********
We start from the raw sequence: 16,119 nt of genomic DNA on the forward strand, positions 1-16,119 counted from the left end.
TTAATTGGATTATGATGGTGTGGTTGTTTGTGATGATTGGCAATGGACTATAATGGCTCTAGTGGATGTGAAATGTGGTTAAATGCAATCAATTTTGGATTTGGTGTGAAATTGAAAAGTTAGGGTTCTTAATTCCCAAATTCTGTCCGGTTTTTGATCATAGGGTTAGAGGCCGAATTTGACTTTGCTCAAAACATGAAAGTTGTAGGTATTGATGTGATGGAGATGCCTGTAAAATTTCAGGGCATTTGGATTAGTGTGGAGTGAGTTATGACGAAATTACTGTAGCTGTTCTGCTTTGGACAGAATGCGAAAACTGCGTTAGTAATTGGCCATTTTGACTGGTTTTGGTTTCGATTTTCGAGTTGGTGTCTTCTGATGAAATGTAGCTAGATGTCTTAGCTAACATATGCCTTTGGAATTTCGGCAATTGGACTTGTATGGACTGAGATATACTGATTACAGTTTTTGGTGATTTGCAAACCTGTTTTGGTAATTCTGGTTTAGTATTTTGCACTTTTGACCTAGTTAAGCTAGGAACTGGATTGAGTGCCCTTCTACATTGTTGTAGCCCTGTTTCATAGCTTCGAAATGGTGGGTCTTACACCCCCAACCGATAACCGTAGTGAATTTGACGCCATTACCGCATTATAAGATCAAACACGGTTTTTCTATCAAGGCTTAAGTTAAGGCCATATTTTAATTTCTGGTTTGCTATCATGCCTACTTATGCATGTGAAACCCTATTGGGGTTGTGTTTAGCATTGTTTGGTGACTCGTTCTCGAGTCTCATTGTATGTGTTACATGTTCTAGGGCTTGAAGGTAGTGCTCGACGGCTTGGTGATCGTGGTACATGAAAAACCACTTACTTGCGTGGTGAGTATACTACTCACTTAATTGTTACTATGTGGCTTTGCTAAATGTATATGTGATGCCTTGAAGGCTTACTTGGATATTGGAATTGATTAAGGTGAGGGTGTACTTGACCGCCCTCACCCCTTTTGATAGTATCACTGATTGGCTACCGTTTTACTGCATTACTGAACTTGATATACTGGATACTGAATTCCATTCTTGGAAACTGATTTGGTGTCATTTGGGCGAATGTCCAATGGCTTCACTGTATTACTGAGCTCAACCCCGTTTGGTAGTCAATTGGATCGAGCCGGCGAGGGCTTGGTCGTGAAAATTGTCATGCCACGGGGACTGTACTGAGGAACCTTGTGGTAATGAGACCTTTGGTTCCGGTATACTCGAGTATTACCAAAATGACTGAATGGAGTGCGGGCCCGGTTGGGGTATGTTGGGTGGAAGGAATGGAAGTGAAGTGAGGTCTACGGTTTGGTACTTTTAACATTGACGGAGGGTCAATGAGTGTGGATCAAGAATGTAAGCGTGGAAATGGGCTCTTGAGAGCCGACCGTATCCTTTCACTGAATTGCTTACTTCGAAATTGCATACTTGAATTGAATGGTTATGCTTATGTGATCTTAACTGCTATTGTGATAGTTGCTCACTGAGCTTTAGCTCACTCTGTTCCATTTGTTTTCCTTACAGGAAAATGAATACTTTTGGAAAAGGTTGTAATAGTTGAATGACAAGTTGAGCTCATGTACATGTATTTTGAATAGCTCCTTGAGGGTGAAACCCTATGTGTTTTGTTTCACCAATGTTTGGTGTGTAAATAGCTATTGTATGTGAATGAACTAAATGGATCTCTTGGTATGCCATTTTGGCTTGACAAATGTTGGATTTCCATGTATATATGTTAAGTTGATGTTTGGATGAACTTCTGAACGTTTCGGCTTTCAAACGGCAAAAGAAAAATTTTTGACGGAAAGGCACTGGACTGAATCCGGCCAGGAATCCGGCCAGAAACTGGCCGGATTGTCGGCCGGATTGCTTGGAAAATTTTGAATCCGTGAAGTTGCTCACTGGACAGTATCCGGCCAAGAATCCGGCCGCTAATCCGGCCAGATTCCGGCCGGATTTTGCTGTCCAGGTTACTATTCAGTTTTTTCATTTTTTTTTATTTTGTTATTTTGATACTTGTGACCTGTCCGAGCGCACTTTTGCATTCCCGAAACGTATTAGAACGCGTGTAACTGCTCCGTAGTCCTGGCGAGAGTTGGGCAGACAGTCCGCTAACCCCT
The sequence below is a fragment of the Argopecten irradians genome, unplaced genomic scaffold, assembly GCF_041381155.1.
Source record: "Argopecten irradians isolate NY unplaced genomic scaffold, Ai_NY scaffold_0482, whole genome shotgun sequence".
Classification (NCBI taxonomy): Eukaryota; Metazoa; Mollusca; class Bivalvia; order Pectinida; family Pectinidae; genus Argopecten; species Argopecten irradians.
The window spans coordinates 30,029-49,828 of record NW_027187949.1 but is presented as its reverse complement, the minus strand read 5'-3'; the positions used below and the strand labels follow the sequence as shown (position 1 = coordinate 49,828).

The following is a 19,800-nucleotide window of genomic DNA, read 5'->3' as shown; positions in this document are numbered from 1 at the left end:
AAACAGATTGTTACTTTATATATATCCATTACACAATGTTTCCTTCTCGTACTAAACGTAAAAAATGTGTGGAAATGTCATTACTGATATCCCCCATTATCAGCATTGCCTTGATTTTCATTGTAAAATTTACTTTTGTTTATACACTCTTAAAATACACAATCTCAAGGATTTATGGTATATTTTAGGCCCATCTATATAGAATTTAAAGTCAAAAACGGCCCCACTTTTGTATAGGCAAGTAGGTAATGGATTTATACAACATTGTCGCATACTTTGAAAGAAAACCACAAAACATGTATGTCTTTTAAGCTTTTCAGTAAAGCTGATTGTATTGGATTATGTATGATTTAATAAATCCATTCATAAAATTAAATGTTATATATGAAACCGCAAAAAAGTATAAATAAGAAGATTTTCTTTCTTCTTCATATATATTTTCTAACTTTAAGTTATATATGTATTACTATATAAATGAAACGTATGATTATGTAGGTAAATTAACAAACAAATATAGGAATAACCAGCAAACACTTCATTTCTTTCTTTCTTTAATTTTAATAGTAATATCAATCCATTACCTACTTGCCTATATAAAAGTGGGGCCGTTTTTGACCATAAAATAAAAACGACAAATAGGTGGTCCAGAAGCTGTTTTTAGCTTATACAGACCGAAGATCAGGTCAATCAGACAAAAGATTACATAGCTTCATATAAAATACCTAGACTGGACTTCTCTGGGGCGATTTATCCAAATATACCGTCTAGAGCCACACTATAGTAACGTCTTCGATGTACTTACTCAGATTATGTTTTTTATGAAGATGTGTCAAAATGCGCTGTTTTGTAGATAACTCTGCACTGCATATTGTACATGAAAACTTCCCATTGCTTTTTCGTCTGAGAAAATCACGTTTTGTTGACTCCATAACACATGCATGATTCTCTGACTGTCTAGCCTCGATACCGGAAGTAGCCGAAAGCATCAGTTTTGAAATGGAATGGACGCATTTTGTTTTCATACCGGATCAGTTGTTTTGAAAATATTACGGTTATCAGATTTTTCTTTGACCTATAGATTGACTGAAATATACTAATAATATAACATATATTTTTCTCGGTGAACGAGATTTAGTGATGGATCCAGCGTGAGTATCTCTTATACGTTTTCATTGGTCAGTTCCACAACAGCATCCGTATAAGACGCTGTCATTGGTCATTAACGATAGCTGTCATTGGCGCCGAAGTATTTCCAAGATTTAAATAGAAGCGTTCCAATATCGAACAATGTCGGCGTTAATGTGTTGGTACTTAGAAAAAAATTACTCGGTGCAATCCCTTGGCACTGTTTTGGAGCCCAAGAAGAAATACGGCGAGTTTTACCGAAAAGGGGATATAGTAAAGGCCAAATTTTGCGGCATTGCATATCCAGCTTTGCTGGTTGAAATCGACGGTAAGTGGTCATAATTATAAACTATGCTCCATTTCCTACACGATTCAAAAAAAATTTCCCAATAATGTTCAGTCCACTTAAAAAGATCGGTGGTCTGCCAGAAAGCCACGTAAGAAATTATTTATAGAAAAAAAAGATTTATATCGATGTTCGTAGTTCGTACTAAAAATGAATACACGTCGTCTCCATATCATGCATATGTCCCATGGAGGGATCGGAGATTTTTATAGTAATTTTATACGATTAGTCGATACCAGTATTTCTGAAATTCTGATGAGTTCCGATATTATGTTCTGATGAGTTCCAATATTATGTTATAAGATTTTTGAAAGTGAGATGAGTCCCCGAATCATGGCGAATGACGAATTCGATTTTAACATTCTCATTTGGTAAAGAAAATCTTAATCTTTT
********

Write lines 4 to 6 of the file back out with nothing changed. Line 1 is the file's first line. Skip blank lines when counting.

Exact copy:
Source record: "Argopecten irradians isolate NY unplaced genomic scaffold, Ai_NY scaffold_0482, whole genome shotgun sequence".
Classification (NCBI taxonomy): Eukaryota; Metazoa; Mollusca; class Bivalvia; order Pectinida; family Pectinidae; genus Argopecten; species Argopecten irradians.
The window spans coordinates 30,029-49,828 of record NW_027187949.1 but is presented as its reverse complement, the minus strand read 5'-3'; the positions used below and the strand labels follow the sequence as shown (position 1 = coordinate 49,828).